Welcome back to the The Pen Pal Project! This week, we’re going to focus on a new set of writing skills: speed and fluency. We also have another fun letter writing prompt for all the pen pals out there!
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This week, kids will get to write about: their favorite summertime treat!
–Week 8 Writing Prompt Handwriting Page for older kids who are ready to write on their own.
–Week 8 Fill in the Blank Page for little ones who need a little guidance and a shorter writing activity.
In my school based therapy practice, I frequently get referrals for students who are struggling with keeping up with the pace of written work in the classroom. They are the last ones to complete their bell work, they fall behind during journal writing, and they can’t keep up when copying from the board.
These students are struggling with handwriting speed and fluency. When a child is having difficulty in this area, it can often be challenging to determine what is causing the problem.
Here are some of the main things I focus on when working with kids who struggle with writing speed:
-Handwriting “basics” like pencil grasp, prewriting skills, and letter construction. If these skills aren’t in place, there is bound to be a negative impact on kids’ writing speed, especially as the demands of handwriting grow from one age level to the next.
–Posture and core strength. When kids can’t maintain strong, upright, functional posture in their chairs, it is very unlikely that they’ll be able to demonstrate fluent and efficient handwriting. They may lean on their hand while they write or slump in their chairs.
-Other potential learning problems. I always work closely with teachers to determine whether there is some underlying reason that a child might not be able to complete the work that we’re expecting of him (completing worksheets, writing in a journal, etc.). Are they struggling with spelling and sounding out words? Are they even able to identify and form all of the letters of the alphabet? Are they struggling with generating and organizing their ideas before writing?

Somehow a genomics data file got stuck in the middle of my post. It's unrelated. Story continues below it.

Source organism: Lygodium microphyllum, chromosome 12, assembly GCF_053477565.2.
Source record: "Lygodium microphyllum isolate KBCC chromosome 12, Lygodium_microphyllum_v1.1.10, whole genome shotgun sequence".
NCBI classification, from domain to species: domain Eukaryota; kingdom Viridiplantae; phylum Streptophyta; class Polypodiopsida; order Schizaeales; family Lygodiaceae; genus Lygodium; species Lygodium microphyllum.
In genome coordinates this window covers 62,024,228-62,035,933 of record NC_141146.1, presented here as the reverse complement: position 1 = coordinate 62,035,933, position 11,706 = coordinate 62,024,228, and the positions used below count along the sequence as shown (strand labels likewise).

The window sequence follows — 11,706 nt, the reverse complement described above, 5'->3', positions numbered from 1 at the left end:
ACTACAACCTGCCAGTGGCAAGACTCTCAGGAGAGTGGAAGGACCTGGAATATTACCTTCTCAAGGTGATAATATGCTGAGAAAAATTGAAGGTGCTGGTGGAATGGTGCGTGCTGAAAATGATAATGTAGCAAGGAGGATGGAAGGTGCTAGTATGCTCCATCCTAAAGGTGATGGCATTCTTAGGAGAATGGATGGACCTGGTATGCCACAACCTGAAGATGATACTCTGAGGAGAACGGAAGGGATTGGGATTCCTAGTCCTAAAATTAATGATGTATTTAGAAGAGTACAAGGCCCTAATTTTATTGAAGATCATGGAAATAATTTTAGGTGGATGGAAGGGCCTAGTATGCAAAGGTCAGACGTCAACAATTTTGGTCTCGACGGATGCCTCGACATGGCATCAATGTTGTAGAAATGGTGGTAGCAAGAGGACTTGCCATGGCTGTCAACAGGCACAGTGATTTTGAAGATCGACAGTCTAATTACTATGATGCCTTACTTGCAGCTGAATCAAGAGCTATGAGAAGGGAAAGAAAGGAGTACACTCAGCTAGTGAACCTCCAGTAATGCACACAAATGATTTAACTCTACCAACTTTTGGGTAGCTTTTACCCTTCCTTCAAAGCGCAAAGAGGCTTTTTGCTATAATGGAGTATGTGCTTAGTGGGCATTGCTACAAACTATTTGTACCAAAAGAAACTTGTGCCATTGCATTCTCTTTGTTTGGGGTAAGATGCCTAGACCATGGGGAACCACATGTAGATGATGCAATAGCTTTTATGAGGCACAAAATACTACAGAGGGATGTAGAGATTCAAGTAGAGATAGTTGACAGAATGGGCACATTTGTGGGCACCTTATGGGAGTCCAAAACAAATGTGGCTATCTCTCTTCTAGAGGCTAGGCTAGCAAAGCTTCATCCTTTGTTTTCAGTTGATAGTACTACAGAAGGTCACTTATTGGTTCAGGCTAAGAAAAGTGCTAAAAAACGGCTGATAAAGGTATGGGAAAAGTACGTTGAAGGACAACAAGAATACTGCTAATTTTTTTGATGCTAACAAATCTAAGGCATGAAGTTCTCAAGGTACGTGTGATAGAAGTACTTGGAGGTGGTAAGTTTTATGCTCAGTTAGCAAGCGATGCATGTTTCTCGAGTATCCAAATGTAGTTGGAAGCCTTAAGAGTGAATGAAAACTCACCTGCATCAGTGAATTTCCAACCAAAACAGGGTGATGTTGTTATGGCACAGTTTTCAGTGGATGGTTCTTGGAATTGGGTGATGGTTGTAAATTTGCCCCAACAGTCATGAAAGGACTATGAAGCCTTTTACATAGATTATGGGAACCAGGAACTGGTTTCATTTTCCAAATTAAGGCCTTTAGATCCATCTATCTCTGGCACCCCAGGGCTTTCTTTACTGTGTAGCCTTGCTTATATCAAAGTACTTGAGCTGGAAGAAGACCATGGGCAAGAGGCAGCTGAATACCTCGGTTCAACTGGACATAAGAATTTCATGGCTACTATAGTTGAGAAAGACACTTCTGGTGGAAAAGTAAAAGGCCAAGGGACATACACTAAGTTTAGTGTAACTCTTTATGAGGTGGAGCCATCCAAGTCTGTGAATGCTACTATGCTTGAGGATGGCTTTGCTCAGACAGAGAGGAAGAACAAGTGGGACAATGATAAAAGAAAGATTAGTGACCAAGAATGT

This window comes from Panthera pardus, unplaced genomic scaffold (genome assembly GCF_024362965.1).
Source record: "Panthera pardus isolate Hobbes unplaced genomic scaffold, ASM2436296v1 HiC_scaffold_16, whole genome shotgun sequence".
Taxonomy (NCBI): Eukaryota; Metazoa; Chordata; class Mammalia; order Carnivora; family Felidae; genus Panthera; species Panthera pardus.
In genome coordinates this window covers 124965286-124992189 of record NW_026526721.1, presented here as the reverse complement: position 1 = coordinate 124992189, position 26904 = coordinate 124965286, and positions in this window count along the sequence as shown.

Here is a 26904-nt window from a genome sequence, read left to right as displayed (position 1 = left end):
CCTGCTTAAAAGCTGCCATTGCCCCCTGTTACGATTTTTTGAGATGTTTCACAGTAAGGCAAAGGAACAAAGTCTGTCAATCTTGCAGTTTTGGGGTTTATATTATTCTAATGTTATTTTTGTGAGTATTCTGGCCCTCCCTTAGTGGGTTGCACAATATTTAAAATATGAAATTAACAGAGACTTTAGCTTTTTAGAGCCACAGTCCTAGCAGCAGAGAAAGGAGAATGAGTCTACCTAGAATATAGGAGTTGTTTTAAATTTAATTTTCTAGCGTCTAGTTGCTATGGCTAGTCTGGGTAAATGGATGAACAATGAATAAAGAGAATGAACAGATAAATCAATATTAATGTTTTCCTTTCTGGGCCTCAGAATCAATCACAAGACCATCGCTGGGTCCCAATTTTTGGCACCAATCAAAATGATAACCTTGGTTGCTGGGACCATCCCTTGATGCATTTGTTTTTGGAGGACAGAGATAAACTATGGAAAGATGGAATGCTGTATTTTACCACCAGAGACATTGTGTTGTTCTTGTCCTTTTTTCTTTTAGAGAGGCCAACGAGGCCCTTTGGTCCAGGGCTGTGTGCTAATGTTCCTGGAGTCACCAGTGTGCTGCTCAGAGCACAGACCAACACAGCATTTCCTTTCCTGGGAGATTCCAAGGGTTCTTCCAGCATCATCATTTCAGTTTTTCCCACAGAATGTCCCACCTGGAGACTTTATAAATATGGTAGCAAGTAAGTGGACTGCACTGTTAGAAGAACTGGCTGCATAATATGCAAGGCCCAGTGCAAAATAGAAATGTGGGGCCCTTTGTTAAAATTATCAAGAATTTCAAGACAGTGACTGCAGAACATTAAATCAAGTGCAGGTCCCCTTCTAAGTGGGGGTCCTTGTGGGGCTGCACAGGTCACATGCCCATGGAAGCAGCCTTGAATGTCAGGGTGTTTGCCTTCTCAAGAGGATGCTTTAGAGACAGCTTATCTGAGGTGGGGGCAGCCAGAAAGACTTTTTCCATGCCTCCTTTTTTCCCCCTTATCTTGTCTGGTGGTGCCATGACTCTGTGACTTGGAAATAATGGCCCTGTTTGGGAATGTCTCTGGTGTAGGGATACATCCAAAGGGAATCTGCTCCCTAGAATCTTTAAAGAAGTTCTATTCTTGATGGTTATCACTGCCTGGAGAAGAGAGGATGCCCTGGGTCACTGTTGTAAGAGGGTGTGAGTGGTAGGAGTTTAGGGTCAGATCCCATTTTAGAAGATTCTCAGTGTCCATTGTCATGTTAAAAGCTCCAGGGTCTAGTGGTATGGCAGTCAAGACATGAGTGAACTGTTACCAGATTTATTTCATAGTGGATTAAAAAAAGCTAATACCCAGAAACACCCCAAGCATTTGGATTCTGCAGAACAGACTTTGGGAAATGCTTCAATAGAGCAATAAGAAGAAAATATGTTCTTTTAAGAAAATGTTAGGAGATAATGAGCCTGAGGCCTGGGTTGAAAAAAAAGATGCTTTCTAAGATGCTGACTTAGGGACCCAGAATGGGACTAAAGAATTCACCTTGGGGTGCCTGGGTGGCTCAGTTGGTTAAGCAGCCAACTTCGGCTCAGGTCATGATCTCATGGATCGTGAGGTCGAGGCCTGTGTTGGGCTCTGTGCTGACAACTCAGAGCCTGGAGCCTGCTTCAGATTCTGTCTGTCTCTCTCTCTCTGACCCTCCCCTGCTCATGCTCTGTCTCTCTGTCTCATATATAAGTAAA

-Attention to handwriting tasks. Many kids struggle with simply paying attention to handwriting tasks in the classroom. They may need writing assignments tweaked a little bit to meet their needs or they may benefit from sensory strategies to promote attention.
Tips for improving handwriting speed and fluency:
-Try having kids compete against themselves to beat their time on writing or copying a passage. I tell them not to worry about mistakes or erasing when we’re working on speed – just see if they can get it done as quickly and legibly as possible. Then, we go back and edit.
-Many kids benefit from copying written work from a model. They can sit with a teacher or other adult to generate their own ideas and speak their sentences aloud for the adult to write and then practice copying the passage from the model.
-Other kids do well with a fill-in-the-blank format for journals and note taking in the classroom. Preparing a fill-in-the-blank writing prompt doesn’t take long and often helps kids keep up with written tasks.
-Some therapists have reported great luck with moving kids away from printing to learn cursive (even at a young age) to help them improve their writing speed and fluency.
-Try having the child work with a visual timer on her desk to help keep her focused and on task.
-Try having the child check in with the teacher after completing a certain amount of written work to make sure they’re on the right track.
What are your best tricks for working with kids on writing fluency and speed?
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One of the most common skills that kids tends to suffer over the summer? Handwriting. Kids can have difficulty with many aspects of this important skill, including letter formation, hand strength, maintaining spacing and sizing, and keeping their writing on the lines. In any case, practice makes perfect – and kids just don’t get a lot of practice with handwriting during the summer.
So this summer, we’re excited to bring you The Pen Pal Project! The goal of this project is to encourage kids to keep writing all summer long but to have fun while they’re doing it!
Each week, we’ll provide printable writing prompts for kids that will be adapted for different ages (one with blank writing lines and one that’s fill-in-the-blank style). Encourage kids to complete the writing activity and then color in the pictures on the writing prompt to send to their friend!
You’ll be able to find all of the writing prompts here as the summer goes on (we’ll post a new one each week).
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